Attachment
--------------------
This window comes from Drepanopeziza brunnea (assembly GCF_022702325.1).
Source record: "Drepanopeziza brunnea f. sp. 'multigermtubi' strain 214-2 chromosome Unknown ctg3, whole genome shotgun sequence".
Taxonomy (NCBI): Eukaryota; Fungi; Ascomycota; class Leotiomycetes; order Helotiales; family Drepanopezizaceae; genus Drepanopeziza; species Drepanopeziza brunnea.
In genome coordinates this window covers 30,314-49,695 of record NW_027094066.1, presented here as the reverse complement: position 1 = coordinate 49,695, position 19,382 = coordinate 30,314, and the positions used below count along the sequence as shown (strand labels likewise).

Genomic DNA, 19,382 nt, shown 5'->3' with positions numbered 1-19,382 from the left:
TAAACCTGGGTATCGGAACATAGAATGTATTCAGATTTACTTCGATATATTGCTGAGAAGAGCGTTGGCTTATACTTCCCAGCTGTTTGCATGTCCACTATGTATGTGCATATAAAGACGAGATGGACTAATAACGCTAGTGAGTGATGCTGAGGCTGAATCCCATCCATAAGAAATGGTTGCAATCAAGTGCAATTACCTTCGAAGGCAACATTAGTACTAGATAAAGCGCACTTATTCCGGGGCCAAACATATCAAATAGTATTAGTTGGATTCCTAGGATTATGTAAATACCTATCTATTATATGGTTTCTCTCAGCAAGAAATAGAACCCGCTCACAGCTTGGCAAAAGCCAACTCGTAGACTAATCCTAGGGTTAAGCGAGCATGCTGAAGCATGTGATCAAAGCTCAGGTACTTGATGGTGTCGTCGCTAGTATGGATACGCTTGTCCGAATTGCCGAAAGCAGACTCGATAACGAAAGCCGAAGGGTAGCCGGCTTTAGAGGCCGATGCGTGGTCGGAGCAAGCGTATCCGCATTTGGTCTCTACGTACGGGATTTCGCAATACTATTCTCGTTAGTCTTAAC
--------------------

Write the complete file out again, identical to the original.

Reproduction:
This window comes from Drepanopeziza brunnea (assembly GCF_022702325.1).
Source record: "Drepanopeziza brunnea f. sp. 'multigermtubi' strain 214-2 chromosome Unknown ctg3, whole genome shotgun sequence".
Taxonomy (NCBI): Eukaryota; Fungi; Ascomycota; class Leotiomycetes; order Helotiales; family Drepanopezizaceae; genus Drepanopeziza; species Drepanopeziza brunnea.
In genome coordinates this window covers 30,314-49,695 of record NW_027094066.1, presented here as the reverse complement: position 1 = coordinate 49,695, position 19,382 = coordinate 30,314, and the positions used below count along the sequence as shown (strand labels likewise).

Genomic DNA, 19,382 nt, shown 5'->3' with positions numbered 1-19,382 from the left:
TAAACCTGGGTATCGGAACATAGAATGTATTCAGATTTACTTCGATATATTGCTGAGAAGAGCGTTGGCTTATACTTCCCAGCTGTTTGCATGTCCACTATGTATGTGCATATAAAGACGAGATGGACTAATAACGCTAGTGAGTGATGCTGAGGCTGAATCCCATCCATAAGAAATGGTTGCAATCAAGTGCAATTACCTTCGAAGGCAACATTAGTACTAGATAAAGCGCACTTATTCCGGGGCCAAACATATCAAATAGTATTAGTTGGATTCCTAGGATTATGTAAATACCTATCTATTATATGGTTTCTCTCAGCAAGAAATAGAACCCGCTCACAGCTTGGCAAAAGCCAACTCGTAGACTAATCCTAGGGTTAAGCGAGCATGCTGAAGCATGTGATCAAAGCTCAGGTACTTGATGGTGTCGTCGCTAGTATGGATACGCTTGTCCGAATTGCCGAAAGCAGACTCGATAACGAAAGCCGAAGGGTAGCCGGCTTTAGAGGCCGATGCGTGGTCGGAGCAAGCGTATCCGCATTTGGTCTCTACGTACGGGATTTCGCAATACTATTCTCGTTAGTCTTAAC